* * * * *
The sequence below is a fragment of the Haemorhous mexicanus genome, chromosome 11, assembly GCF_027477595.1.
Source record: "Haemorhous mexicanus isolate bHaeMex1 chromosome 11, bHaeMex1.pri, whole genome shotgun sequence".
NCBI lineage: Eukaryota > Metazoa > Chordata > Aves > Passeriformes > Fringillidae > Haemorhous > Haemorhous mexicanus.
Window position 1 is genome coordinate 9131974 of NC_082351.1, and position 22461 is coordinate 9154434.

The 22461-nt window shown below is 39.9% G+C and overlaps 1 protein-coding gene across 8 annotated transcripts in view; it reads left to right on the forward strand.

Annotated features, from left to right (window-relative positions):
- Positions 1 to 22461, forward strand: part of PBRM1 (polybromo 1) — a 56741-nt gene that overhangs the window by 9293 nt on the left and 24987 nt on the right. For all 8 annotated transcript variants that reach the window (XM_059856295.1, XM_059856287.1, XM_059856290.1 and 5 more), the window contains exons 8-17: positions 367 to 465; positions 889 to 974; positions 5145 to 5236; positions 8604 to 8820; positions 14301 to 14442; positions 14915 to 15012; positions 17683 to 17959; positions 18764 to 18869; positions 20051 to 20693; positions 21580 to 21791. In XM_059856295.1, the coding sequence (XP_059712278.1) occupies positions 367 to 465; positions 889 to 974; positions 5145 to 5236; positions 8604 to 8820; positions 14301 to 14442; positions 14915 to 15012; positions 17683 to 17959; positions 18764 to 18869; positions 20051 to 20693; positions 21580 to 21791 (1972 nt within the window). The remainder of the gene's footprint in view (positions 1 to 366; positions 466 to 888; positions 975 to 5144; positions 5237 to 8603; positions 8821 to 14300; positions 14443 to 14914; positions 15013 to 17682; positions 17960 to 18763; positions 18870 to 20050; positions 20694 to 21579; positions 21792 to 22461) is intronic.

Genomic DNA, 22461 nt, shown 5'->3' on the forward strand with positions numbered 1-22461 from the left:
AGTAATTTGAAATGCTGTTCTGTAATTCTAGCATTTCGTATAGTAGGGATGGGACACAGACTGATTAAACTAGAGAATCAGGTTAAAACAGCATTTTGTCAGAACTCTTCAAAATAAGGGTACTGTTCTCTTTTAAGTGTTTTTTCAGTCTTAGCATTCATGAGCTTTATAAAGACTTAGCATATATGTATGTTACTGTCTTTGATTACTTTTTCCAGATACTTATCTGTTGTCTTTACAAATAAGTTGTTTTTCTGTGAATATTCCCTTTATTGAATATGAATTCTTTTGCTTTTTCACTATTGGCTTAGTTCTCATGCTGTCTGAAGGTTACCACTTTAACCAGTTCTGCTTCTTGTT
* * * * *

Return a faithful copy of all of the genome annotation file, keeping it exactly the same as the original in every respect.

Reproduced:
The sequence below is a fragment of the Haemorhous mexicanus genome, chromosome 11, assembly GCF_027477595.1.
Source record: "Haemorhous mexicanus isolate bHaeMex1 chromosome 11, bHaeMex1.pri, whole genome shotgun sequence".
NCBI lineage: Eukaryota > Metazoa > Chordata > Aves > Passeriformes > Fringillidae > Haemorhous > Haemorhous mexicanus.
Window position 1 is genome coordinate 9131974 of NC_082351.1, and position 22461 is coordinate 9154434.

The 22461-nt window shown below is 39.9% G+C and overlaps 1 protein-coding gene across 8 annotated transcripts in view; it reads left to right on the forward strand.

Annotated features, from left to right (window-relative positions):
- Positions 1 to 22461, forward strand: part of PBRM1 (polybromo 1) — a 56741-nt gene that overhangs the window by 9293 nt on the left and 24987 nt on the right. For all 8 annotated transcript variants that reach the window (XM_059856295.1, XM_059856287.1, XM_059856290.1 and 5 more), the window contains exons 8-17: positions 367 to 465; positions 889 to 974; positions 5145 to 5236; positions 8604 to 8820; positions 14301 to 14442; positions 14915 to 15012; positions 17683 to 17959; positions 18764 to 18869; positions 20051 to 20693; positions 21580 to 21791. In XM_059856295.1, the coding sequence (XP_059712278.1) occupies positions 367 to 465; positions 889 to 974; positions 5145 to 5236; positions 8604 to 8820; positions 14301 to 14442; positions 14915 to 15012; positions 17683 to 17959; positions 18764 to 18869; positions 20051 to 20693; positions 21580 to 21791 (1972 nt within the window). The remainder of the gene's footprint in view (positions 1 to 366; positions 466 to 888; positions 975 to 5144; positions 5237 to 8603; positions 8821 to 14300; positions 14443 to 14914; positions 15013 to 17682; positions 17960 to 18763; positions 18870 to 20050; positions 20694 to 21579; positions 21792 to 22461) is intronic.

Genomic DNA, 22461 nt, shown 5'->3' on the forward strand with positions numbered 1-22461 from the left:
AGTAATTTGAAATGCTGTTCTGTAATTCTAGCATTTCGTATAGTAGGGATGGGACACAGACTGATTAAACTAGAGAATCAGGTTAAAACAGCATTTTGTCAGAACTCTTCAAAATAAGGGTACTGTTCTCTTTTAAGTGTTTTTTCAGTCTTAGCATTCATGAGCTTTATAAAGACTTAGCATATATGTATGTTACTGTCTTTGATTACTTTTTCCAGATACTTATCTGTTGTCTTTACAAATAAGTTGTTTTTCTGTGAATATTCCCTTTATTGAATATGAATTCTTTTGCTTTTTCACTATTGGCTTAGTTCTCATGCTGTCTGAAGGTTACCACTTTAACCAGTTCTGCTTCTTGTT